Manuel Zelaya, right, the ousted Honduran president, before a news conference Monday at the Brazilian Embassy in Tegucigalpa.
First, depose a president. Second, hire a lobbyist.
In the months since soldiers ousted the Honduran president, Manuel Zelaya, the de facto government and its supporters have resisted demands from the United States that he be restored to power. Arguing that the left-leaning Mr. Zelaya posed a threat to their country’s fragile democracy by trying to extend his time in office illegally, they have made their case in Washington in the customary way: by starting a high-profile lobbying campaign.
The campaign has had the effect of forcing the administration to send mixed signals about its position to the de facto government, which reads them as signs of encouragement. It also has delayed two key State Department appointments in the region.
Costing at least $400,000 so far, according to lobbying registration records, the campaign has involved law firms and public relations agencies with close ties to Secretary of State Hillary Rodham Clinton and Senator John McCain, a leading Republican voice on foreign affairs.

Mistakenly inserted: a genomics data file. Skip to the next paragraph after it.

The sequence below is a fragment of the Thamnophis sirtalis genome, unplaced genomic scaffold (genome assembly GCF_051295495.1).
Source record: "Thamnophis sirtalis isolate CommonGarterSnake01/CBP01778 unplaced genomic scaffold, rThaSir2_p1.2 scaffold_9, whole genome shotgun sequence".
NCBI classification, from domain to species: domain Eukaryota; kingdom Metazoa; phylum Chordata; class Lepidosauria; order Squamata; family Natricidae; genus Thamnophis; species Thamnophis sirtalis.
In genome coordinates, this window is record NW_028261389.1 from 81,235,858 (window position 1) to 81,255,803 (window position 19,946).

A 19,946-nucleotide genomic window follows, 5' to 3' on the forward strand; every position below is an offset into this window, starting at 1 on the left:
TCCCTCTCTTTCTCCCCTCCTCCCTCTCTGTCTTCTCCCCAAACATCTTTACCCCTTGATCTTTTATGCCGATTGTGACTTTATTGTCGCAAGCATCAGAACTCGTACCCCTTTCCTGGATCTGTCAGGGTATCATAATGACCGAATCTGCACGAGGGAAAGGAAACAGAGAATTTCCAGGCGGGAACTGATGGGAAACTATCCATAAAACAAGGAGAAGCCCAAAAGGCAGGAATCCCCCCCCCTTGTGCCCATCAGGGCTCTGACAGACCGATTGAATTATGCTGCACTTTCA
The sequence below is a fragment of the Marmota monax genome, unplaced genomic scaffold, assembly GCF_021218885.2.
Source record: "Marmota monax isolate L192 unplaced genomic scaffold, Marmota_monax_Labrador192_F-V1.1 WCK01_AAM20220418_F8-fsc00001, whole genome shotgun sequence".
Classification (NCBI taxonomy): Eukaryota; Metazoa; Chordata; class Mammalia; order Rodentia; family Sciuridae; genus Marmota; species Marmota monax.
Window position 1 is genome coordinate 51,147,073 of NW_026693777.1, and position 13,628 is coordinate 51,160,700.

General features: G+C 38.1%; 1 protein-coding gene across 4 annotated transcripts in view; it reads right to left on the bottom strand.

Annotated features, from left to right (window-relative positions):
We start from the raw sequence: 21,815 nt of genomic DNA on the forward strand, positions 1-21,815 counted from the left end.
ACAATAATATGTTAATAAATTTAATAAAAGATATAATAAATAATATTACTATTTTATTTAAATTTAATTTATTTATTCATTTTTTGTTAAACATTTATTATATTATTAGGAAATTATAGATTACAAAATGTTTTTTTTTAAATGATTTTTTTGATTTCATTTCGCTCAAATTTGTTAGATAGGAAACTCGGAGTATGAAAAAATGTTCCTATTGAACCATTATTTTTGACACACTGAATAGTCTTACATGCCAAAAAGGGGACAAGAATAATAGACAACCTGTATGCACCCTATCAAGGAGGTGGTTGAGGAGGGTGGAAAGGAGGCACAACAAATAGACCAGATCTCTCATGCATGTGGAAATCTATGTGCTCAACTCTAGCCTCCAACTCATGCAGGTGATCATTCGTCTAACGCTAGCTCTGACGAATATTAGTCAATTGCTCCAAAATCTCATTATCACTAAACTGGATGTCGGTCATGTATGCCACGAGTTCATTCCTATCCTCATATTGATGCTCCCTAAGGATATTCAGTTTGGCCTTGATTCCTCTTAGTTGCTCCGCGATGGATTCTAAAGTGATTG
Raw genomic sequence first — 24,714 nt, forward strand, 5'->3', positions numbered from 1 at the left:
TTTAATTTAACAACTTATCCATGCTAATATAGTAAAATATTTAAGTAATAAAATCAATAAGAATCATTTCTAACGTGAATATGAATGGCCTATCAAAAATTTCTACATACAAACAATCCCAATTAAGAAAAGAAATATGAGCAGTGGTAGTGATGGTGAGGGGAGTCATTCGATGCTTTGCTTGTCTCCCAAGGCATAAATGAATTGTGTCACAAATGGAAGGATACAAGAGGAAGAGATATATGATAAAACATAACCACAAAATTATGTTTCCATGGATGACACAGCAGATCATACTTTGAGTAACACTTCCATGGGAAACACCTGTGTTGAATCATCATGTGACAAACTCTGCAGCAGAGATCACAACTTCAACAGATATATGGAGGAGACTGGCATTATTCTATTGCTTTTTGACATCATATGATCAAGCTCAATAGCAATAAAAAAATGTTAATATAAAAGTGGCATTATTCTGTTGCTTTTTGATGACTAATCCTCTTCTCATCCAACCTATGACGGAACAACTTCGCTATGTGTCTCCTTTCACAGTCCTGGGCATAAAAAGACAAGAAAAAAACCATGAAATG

A tangled web, indeed.
In addition to the support of such cold war veterans — and partly because of it — the de facto government has mobilized the support of a determined group of Republican legislators, led by Senator Jim DeMint of South Carolina. They are holding up two State Department appointments as a way of pressing the Obama administration to lift sanctions against the country.
“We have made a wrong call here,” Mr. DeMint said in an interview with Fox News after returning from a trip to Honduras last Friday. Referring to the de facto government, he said, “This is probably our best friend in the hemisphere, the most pro-American country, but we are trying to strangle them.”
I favor the ouster, and don't see it as a coup, and dislike seeing Chávez and Ortega and Morales and Correa gloating in the company of the man with the sombrero, but DeMint gives me the creeps.
Chris Sabatini, editor of Americas Quarterly, a policy journal focusing on Latin America, said the lobbying had muddled Washington’s position on the coup. The administration has said publicly that it sees the coup in Honduras as a dangerous development in a region that not too long ago was plagued by them, he said.
But, he added, to placate its opponents in Congress, and have its nominations approved, the State Department has sometimes sent back-channel messages to legislators expressing its support for Mr. Zelaya in more equivocal terms.
“There’s been a leadership vacuum on Honduras in the administration, and these are the people who’ve filled it,” he said of the Micheletti government’s backers. “They haven’t gotten a lot of support, but enough to hold the administration’s policy hostage for now.”
Certainly the Administration wishes the problem would just go away, for supporting Zelaya is a slimy business.